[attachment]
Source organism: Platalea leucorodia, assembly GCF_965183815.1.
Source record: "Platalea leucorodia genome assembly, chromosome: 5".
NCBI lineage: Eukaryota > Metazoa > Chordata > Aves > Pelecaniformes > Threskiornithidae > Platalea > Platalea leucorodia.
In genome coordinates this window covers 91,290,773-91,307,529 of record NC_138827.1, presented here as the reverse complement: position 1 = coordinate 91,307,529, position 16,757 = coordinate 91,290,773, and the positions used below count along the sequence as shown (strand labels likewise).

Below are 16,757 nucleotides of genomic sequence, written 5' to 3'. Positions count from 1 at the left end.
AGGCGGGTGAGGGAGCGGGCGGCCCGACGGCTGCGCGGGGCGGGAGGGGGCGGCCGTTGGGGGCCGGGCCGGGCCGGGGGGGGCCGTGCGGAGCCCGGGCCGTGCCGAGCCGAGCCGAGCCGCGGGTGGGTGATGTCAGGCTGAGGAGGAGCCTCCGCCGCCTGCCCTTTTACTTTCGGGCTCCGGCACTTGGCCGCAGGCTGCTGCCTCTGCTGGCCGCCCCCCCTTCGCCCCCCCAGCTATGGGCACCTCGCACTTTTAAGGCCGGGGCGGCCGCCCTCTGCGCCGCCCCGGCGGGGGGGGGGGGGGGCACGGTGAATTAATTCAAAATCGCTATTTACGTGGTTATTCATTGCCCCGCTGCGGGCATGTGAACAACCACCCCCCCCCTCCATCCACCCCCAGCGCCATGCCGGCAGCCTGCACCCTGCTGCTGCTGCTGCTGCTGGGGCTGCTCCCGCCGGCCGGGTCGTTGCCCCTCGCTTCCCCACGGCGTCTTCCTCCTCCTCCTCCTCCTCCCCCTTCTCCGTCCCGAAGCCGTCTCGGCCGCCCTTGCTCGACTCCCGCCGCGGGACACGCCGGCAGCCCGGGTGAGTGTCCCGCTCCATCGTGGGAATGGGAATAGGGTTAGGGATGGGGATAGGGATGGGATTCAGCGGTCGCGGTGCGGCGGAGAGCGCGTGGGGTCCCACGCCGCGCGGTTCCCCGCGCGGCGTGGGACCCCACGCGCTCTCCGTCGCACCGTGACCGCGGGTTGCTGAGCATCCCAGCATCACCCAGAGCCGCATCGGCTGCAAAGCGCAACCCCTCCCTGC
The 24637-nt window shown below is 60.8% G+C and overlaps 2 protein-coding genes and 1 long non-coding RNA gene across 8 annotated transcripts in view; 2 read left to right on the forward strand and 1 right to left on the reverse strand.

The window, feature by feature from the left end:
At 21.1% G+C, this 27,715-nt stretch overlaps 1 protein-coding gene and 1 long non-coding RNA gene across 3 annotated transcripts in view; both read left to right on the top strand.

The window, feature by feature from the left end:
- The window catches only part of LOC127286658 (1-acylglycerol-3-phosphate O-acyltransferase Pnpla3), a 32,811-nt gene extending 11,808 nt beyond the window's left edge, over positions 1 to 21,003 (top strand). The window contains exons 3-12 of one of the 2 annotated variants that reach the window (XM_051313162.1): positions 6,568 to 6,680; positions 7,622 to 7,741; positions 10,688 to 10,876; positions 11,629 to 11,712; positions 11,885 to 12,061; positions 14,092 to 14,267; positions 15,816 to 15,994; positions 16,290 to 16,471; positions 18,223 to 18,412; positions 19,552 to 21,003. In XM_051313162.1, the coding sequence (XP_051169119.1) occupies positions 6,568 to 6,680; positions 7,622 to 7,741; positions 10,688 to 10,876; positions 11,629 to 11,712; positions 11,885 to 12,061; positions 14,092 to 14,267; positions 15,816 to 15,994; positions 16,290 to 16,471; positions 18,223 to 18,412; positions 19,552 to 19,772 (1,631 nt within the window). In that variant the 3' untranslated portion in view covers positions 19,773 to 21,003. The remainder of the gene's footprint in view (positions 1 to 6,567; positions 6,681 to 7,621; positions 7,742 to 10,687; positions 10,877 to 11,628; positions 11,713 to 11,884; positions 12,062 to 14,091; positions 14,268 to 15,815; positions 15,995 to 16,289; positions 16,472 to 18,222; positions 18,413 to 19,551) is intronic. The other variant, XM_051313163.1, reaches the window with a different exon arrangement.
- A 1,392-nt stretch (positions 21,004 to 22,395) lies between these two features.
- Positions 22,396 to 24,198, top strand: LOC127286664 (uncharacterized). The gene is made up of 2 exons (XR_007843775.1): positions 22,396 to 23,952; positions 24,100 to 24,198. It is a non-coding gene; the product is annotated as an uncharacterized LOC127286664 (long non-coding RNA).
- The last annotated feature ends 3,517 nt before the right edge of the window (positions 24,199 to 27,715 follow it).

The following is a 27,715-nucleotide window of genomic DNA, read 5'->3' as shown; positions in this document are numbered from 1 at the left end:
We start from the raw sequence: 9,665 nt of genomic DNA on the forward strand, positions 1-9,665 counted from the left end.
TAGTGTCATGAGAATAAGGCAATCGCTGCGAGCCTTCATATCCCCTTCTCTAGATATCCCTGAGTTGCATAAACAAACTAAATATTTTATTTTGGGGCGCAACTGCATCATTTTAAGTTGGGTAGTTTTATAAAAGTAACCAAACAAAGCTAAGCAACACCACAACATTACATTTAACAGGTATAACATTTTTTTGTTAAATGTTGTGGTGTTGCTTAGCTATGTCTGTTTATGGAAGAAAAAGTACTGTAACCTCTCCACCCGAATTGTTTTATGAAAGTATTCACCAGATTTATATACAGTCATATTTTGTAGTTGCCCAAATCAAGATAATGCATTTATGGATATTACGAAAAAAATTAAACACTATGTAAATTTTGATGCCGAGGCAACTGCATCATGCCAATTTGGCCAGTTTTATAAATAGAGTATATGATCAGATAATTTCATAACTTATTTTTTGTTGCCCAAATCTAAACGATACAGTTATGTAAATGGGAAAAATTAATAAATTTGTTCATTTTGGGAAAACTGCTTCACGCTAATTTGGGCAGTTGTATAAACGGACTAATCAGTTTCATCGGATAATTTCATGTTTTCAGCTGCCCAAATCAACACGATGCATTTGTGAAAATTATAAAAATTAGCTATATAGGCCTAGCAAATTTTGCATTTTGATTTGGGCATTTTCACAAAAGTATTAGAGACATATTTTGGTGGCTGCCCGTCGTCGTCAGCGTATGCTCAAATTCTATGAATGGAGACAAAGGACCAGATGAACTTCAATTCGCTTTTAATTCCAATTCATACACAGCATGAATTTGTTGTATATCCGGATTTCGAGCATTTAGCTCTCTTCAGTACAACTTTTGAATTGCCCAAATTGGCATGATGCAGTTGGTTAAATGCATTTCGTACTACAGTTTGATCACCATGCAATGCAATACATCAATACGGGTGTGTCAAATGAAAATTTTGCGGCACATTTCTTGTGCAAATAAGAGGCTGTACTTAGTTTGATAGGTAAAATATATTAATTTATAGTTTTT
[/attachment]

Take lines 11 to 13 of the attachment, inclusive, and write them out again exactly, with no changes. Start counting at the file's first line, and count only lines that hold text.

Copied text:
- The window catches only part of LOC127286658 (1-acylglycerol-3-phosphate O-acyltransferase Pnpla3), a 32,811-nt gene extending 11,808 nt beyond the window's left edge, over positions 1 to 21,003 (top strand). The window contains exons 3-12 of one of the 2 annotated variants that reach the window (XM_051313162.1): positions 6,568 to 6,680; positions 7,622 to 7,741; positions 10,688 to 10,876; positions 11,629 to 11,712; positions 11,885 to 12,061; positions 14,092 to 14,267; positions 15,816 to 15,994; positions 16,290 to 16,471; positions 18,223 to 18,412; positions 19,552 to 21,003. In XM_051313162.1, the coding sequence (XP_051169119.1) occupies positions 6,568 to 6,680; positions 7,622 to 7,741; positions 10,688 to 10,876; positions 11,629 to 11,712; positions 11,885 to 12,061; positions 14,092 to 14,267; positions 15,816 to 15,994; positions 16,290 to 16,471; positions 18,223 to 18,412; positions 19,552 to 19,772 (1,631 nt within the window). In that variant the 3' untranslated portion in view covers positions 19,773 to 21,003. The remainder of the gene's footprint in view (positions 1 to 6,567; positions 6,681 to 7,621; positions 7,742 to 10,687; positions 10,877 to 11,628; positions 11,713 to 11,884; positions 12,062 to 14,091; positions 14,268 to 15,815; positions 15,995 to 16,289; positions 16,472 to 18,222; positions 18,413 to 19,551) is intronic. The other variant, XM_051313163.1, reaches the window with a different exon arrangement.
- A 1,392-nt stretch (positions 21,004 to 22,395) lies between these two features.
- Positions 22,396 to 24,198, top strand: LOC127286664 (uncharacterized). The gene is made up of 2 exons (XR_007843775.1): positions 22,396 to 23,952; positions 24,100 to 24,198. It is a non-coding gene; the product is annotated as an uncharacterized LOC127286664 (long non-coding RNA).